US lawmakers vote to suspend aid to Palestinian Authority

US lawmakers vote to suspend aid to Palestinian Authority
US lawmakers have voted to suspend aid to the Palestinian Authority unless it ends social payments to the families of Palestinians detained or killed in conflict with Israeli.
3 min read
06 December, 2017
Israel currently detains around 6,500 Palestinians. [Getty]

US lawmakers voted on Tuesday to suspend aid to the Palestinian Authority if the government does not halt social payments to the families of Palestinians detained or killed in the conflict with Israel.

The PA makes a variety of social payments to the relatives of Palestinians detained by Israel or killed in violence, whether they were carrying out attacks or shot dead by Israeli military forces.

A dedicated fund was set up in the 1960s and estimates suggest it distributes as much as $100 million a year.

Around 35,000 families receive support from the fund. 

The US House of Representatives passed the legislation by a unanimous voice vote. 

The bill would have to clear the US Senate and be signed by President Donald Trump in order to become law.

Republican and Democratic US lawmakers alike argue that the payments incentivise violence and serve as a sticking point in the Middle East peace process.

Israeli Prime Minister Binyamin Netanyahu's government has long called for an end to the payments.

"The Palestinian Authority should be forced to choose between its despicable practice of paying terrorists' salaries and receiving foreign aid funded by the American taxpayer," House Speaker Paul Ryan said in a statement after the vote.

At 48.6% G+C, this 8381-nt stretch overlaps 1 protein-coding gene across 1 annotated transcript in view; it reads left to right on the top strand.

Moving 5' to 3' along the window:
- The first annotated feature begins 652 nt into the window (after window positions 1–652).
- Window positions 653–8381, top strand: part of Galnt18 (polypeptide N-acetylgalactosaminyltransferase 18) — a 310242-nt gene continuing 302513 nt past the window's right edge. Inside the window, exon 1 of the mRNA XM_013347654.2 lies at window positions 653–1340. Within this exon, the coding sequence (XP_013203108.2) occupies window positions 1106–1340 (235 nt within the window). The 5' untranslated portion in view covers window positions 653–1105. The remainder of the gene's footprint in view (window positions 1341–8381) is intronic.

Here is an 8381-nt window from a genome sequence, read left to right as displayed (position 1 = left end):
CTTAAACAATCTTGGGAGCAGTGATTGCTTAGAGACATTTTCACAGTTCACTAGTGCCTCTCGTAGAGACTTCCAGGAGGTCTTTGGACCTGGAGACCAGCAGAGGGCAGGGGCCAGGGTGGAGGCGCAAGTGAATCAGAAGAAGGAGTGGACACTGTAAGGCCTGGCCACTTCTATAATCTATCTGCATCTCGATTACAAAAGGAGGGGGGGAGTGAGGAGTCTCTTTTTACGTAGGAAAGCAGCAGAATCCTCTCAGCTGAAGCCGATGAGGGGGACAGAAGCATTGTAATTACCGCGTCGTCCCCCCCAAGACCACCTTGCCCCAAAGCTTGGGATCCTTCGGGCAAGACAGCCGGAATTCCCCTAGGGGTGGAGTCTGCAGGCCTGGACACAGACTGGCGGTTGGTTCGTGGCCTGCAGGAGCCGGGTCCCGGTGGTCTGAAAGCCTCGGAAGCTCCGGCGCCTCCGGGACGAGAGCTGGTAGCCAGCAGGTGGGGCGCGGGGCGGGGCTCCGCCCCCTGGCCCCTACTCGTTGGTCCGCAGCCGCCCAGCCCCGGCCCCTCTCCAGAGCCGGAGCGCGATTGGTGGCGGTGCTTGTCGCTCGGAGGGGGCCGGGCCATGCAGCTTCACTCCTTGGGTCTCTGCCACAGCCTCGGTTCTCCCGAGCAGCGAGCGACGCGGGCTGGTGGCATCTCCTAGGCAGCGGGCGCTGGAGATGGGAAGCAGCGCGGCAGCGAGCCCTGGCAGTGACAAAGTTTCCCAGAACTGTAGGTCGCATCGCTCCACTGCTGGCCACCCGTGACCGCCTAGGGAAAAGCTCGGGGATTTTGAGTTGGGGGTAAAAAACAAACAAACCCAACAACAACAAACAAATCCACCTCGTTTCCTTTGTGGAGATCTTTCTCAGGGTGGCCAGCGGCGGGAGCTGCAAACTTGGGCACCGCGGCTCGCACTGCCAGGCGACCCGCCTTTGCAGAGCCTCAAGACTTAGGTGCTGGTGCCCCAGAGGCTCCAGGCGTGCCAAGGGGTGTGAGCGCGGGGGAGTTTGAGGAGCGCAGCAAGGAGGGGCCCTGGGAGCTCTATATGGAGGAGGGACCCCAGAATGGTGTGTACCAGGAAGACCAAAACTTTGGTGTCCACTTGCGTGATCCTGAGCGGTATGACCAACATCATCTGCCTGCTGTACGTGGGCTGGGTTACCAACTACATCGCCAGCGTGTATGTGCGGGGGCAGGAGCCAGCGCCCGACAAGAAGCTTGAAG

The Taylor Force Act is named after a US military veteran and graduate student, age 28, who was killed in a 2016 attack while he was visiting Israel. The attacker, a Palestinian, was killed by police.

House Foreign Affairs Committee chairman Ed Royce called the Palestinian policy a "perverse pay-to-slay system".

"The Palestinian Authority gives salaries to Palestinians who attack innocent people like Taylor. If the attacker dies, their family is compensated," he said.

US Secretary of State Rex Tillerson said in June that the Palestinians were preparing to end the payments, but they remain in place.

Palestinian officials have long disputed accusations that the fund encourages terrorism.

In August, chief representative of the Palestinian General Delegation to the US, Husam Zomlot, said the payments support families "who lost their breadwinners to the atrocities of the occupation, the vast majority of whom are unduly arrested or killed by Israel".

Israel currently detains some 6,500 Palestinians for a range of alleged offences and crimes, with detainees considered political prisoners in Palestinian society.

The House vote came at a crucial juncture in the Israeli-Palestinian conflict. Trump told Arab leaders on Tuesday that he will likely order a move of the US embassy in Israel to Jerusalem from Tel Aviv. 

The announcement could come as early as Wednesday, when Trump is scheduled to deliver a speech on the issue. 

Such a move could trigger widespread protests and unrest, and imperil the president's efforts at crafting a viable Middle East peace plan.

The proposed move has been met with outrage in the Arab world and within the international community.

East Jerusalem is considered occupied Palestinian territory under international law.